by Scott M. Richter
Legend has it that the association of talented writing and producing partners Rhett Reese and Paul Wernick began with a high school wedgie. Neither will confirm who was on the receiving end, but “it’s been all downhill from there,” jokes Reese. Hardly. The two scribes who’ve known each before they were old enough to drive are on fire — big time. Their first feature collaboration, Zombieland (starring Woody Harrelson, lovable indie star Jesse Eisenberg, adorable Abigail Breslin, and Emma Stone) is being released on Friday, October 2nd.
The film is generating such an incredible buzz that Sony Pictures moved up the launch date one week and rumor has it that a sequel is already on the horizon. As an added vote of confidence, the studio tapped Reese and Wernick to pen the Venom spinoff for the blockbuster Spider-Man franchise. They’ve since completed multiple drafts for that project.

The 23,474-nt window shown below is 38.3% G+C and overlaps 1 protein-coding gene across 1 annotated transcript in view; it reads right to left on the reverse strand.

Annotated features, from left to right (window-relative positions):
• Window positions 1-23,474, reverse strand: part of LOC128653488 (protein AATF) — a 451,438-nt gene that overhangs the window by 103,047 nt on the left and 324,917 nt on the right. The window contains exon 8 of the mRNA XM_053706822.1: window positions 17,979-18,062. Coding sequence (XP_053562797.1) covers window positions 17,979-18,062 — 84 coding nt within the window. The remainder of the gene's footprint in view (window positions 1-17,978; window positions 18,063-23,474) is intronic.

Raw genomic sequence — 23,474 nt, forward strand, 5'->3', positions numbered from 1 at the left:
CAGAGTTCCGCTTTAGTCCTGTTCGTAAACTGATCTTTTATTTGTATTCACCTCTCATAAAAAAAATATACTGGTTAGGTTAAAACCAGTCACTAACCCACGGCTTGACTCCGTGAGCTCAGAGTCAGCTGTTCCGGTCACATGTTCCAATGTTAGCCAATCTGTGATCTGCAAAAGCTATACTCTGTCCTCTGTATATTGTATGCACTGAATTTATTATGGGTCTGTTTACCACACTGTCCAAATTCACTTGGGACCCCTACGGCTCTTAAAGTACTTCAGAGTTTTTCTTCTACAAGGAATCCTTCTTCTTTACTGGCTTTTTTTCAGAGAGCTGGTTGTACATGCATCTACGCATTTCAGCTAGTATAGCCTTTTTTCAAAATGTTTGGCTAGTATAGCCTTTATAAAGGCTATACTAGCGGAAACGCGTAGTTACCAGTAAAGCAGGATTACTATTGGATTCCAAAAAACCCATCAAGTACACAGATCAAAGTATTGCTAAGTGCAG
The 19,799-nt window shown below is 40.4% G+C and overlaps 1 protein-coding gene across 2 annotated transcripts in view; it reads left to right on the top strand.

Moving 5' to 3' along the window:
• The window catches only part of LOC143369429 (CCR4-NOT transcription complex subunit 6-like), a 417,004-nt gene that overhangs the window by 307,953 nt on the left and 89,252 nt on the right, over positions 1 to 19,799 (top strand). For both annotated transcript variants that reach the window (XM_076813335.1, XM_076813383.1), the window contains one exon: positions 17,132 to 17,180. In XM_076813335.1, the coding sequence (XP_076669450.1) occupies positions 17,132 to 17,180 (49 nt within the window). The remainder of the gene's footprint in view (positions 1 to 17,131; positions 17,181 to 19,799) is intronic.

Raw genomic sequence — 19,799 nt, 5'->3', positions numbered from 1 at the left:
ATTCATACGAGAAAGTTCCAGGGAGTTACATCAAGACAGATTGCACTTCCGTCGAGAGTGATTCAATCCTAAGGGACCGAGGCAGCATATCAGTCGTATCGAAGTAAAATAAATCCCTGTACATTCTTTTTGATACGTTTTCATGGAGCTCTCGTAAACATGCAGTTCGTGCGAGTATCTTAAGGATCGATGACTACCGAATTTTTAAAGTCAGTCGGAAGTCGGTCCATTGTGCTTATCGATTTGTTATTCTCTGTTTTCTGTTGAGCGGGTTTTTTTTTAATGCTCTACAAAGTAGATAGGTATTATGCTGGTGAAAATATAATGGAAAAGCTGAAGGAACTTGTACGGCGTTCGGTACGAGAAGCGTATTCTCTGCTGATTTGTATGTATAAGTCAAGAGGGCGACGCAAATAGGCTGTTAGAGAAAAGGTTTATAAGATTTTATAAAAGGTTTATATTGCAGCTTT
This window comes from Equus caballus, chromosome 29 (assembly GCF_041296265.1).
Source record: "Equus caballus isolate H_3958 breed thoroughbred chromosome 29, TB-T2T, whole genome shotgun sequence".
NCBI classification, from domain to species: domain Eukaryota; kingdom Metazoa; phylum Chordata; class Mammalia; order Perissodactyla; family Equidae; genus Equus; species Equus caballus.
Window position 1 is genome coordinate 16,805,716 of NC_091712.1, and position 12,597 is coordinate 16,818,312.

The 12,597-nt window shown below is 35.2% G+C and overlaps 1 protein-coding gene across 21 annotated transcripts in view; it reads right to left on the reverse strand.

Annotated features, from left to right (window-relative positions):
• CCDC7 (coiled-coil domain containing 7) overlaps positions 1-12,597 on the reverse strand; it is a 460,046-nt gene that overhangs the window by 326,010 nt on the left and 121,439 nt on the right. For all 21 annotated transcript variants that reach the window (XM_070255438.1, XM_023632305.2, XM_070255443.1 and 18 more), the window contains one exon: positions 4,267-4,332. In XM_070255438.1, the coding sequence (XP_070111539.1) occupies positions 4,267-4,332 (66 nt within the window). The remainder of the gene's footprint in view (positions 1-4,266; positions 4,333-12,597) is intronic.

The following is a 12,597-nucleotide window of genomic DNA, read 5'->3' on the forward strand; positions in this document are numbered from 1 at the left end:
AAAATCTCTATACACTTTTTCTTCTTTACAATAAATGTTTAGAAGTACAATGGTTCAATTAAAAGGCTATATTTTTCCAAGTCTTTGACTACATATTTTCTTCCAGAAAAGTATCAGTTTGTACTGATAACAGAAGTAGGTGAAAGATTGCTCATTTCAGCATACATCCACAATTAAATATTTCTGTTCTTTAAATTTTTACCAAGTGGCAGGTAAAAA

But wait, there’s more. Last year, this dynamic duo sold their sci-fi pitch, Earth vs. Moon, to Universal for a reported high six figures after a bidding war erupted. Reese and Wernick are in between drafts on that project, which they’re executive producing, as well. There’s also an exciting TV project on the horizon, but the two are sworn to secrecy and can’t divulge details just yet. So stay tuned.
Those unfamiliar with Reese’s and Wernick’s work may think they’re an overnight success. “We are if the old cliché holds true that an ‘overnight success’ takes 10 years,” jokes Reese. “Truth is, before I teamed with Paul, my first feature sale didn’t happen until my seventh script. And that was only an option, which ultimately led to other work.”